Even though they are drawn inside a world rarely seen in American literature (San Francisco's Chinatown and mainland China), "The Joy Luck Club" mothers and daughters' battle is as fine a battle as any World War II epic. It is much more subtle, of course. Words, looks, superstitions rather than howitzers. But the fray can be just as devastating.
The frail, brittle Chinese mothers in their padded jackets, their hand-knit sweaters, carrying their twice-used Macy's bags uphill against the wind, have a secret to which all mothers are privy. They have the power to affect their daughter's lives with a word or simple look that cuts clean like a knife. (Their matriarchal power is so strong it even seems to carve up and out of the pages and whittle the guilt of any reader who's ever questioned his or her own mother)."A girl is like a young tree," one mother says. "You must stand tall and listen to your mother standing next to you. . . . If you bend to listen to other people, you will grow crooked and weak. You will fall to the ground with the first strong wind. And then you will be like a weed, growing in any direction. . . ."
With a marvelous mixture of self-denial, resignation, a belief in mythic magpies who can drink others' tears to feed their own joy, and in a dogged determination to hold to ancestral ways, these four mothers gradually find the way to the hearts of their unmanageable offspring. But they must wait. There is a time when the daughters will be ready to hear them, when they've met with hardships they never dreamed possible - death, divorce, disillusionment.
The four daughters, Jing-mei "June" Woo, Rose Hsu Jordan, Waverly Jong (named after Waverly Place, a street in San Francisco) and Lena St. Clair, don't believe in the sacrificial, ironed-flat, non-aggressive position of their four mothers. They are in America and they believe in The Dream. They can be bigger than Chinese superstition, more stylish than the bright, homemade lemon yellow and pink sweaters that are an embarrassment at public school, more rational than their mothers who wear dark, knowing looks when they suspect a thing before it happens.
And they look askance at their mothers' membership in the Joy Luck Club, where they go to eat dyansin foods for good fortune, play mah jongg and invest in stocks. But the daughters don't understand the larger purpose. They've never heard of their mothers' questions. "What is worse? To sit and wait for our own deaths with proper somber faces? Or to choose our own happiness. . . ? We feast, play games, lose and win, we tell the best stories. And each week, we hope to be lucky. That hope is our only joy."
These mothers are afraid for their babies. They've seen what can happen in war and famine and even in prosperity. They believe in signs and omens. No crabs with broken legs for them. No crabs who have died before they are cooked. A bad sign.
"I wanted my children to have the best," says Lindo Jong, the mother of a chess-playing prodigy. "American circumstances and Chinese character. How could I know these two things do not mix?"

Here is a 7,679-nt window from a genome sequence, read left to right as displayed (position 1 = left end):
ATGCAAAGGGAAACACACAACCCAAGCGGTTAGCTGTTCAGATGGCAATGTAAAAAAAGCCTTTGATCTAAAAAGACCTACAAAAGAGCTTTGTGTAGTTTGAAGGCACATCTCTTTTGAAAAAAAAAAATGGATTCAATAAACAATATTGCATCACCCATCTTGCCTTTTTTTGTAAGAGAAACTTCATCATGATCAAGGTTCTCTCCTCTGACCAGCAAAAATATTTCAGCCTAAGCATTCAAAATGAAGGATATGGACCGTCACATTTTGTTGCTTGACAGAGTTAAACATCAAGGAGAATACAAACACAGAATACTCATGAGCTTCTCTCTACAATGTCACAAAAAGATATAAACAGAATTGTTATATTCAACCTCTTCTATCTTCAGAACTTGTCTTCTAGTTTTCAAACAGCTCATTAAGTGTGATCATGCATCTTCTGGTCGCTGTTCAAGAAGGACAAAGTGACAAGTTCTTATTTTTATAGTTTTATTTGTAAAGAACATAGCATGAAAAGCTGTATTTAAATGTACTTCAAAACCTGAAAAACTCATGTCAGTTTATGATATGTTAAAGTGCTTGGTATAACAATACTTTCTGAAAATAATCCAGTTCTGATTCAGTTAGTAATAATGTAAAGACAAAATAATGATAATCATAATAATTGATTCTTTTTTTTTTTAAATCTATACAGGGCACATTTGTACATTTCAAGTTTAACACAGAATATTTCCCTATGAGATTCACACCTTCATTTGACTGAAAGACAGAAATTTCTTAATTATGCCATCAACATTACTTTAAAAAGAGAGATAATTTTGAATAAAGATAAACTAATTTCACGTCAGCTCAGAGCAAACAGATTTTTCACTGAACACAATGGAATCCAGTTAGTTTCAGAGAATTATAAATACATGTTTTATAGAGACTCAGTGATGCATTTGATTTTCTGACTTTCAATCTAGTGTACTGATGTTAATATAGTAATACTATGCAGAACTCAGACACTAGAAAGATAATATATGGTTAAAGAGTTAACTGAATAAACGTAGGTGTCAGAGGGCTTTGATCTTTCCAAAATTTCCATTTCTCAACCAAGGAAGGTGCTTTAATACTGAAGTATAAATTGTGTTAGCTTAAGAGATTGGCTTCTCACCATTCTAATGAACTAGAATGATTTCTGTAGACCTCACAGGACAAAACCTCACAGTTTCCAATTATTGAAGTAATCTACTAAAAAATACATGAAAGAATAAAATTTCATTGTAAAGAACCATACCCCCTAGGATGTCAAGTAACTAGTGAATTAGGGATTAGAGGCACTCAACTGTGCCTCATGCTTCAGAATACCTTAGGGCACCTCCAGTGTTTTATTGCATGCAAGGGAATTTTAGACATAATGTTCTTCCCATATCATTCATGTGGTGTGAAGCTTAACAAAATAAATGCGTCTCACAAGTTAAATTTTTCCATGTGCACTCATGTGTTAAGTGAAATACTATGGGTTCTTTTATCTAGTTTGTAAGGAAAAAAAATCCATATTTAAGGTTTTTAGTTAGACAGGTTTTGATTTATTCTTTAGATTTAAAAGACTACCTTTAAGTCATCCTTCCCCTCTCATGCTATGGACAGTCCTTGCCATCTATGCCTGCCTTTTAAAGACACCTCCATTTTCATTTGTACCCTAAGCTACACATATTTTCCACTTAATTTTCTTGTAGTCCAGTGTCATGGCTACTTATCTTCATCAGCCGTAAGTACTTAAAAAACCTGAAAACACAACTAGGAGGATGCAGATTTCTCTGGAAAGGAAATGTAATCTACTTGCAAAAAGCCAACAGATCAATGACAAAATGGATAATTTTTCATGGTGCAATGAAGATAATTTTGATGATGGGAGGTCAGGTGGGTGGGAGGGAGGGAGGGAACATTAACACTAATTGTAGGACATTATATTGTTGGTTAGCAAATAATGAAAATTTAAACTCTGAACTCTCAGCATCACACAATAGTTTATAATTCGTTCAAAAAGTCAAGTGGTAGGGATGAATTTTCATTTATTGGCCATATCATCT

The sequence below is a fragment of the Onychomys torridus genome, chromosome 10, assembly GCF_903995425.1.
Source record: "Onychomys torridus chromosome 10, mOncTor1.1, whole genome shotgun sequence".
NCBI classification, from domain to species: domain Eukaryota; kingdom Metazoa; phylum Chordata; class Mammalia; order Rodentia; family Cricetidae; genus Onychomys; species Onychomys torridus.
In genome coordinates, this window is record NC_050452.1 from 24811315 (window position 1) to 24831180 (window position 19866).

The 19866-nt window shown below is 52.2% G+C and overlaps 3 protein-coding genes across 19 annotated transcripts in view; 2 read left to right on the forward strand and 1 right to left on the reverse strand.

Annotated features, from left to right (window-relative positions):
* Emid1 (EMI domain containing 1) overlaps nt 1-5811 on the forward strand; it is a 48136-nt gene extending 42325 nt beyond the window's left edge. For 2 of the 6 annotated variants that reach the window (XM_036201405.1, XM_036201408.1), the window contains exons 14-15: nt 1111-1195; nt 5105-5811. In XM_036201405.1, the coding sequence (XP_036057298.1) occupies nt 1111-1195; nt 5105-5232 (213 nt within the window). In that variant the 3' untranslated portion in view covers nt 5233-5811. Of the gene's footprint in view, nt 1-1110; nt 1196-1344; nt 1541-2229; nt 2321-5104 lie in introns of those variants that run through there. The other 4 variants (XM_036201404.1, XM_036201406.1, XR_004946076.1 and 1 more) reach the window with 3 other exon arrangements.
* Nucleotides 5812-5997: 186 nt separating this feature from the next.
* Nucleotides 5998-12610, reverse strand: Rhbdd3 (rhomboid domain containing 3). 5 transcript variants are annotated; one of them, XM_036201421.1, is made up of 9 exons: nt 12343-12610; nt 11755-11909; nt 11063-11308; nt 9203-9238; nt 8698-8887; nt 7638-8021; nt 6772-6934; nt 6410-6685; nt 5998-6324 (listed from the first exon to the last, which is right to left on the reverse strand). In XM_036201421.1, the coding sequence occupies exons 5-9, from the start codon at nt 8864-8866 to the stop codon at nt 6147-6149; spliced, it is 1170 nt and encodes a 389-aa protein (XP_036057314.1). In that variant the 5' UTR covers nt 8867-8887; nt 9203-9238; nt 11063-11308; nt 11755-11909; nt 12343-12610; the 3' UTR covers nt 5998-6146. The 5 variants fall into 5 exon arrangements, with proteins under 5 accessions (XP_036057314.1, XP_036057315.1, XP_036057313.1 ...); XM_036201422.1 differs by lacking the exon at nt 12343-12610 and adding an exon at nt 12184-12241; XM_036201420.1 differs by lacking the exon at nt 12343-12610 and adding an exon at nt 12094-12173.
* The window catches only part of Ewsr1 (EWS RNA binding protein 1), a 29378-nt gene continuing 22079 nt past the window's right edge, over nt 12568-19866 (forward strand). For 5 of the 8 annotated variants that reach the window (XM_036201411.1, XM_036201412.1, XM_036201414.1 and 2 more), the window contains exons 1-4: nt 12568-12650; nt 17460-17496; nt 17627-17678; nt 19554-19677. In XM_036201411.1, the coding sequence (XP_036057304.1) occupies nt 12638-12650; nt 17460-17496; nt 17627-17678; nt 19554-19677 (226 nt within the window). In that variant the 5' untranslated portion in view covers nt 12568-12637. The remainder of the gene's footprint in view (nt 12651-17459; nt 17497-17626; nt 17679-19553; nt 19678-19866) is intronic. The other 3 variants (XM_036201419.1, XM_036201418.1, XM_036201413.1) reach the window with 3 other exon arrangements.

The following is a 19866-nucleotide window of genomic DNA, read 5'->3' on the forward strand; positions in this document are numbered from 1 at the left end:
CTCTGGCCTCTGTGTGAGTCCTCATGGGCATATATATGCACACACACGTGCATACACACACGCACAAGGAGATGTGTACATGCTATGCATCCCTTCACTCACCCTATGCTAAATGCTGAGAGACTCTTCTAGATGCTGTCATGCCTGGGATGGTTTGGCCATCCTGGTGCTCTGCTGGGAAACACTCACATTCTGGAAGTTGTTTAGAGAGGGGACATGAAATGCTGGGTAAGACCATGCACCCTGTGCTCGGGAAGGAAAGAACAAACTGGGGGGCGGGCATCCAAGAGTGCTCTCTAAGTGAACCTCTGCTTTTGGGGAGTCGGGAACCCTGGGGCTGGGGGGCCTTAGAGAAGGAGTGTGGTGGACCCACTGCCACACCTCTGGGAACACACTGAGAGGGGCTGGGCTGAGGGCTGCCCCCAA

She's not blind to the benefits: If someone is born poor in America, it's not an unbearable shame; if someone needs justice done, "You don't have to sit like Buddha under a tree letting pigeons drop their dirty business on your head."
But she senses her failure to teach her daughter about Chinese character: how to "listen to your mother's mind, how not to show your own thoughts, why easy things are not worth pursuing, how to know your own worth and polish it, and why Chinese thinking is best."
Through a gradual sharing of old-country stories by the four mothers, Amy Tan closes the gap of misunderstanding between them. One mother, not wanting to watch her baby girls die as she falters while carrying them away from the invading Japanese, leaves them by the side of the road with a note and money pinned to their clothes. Another mother gives birth to a child with nothing left in his head that never closed fully in the womb. Another becomes a widow and is tricked into becoming a third wife to a rich merchant, thus a concubine with no privileges. For disgracing her widowhood, she is shunned by her family, loses her right to her own children and is coerced into giving her newborn son to the barren second wife.
These stories have been hidden from the daughters before, almost like the mothers were standing in the shadows, waiting for the time when the daughters would know enough of life to hear their stories with compassion.
"The Joy Luck Club" is like a crystal orb where mothers and daughters can gaze at each other with magnified eyes, where the easy assumptions are turned upside down. It's a collection of uniquely Chinese stories, yet uniquely American stories. Indeed, it's the same stories that have been told over and again, generation after generation, by women looking over their shoulders at the past and into their mirrors for their peach-blossom luck, their future children.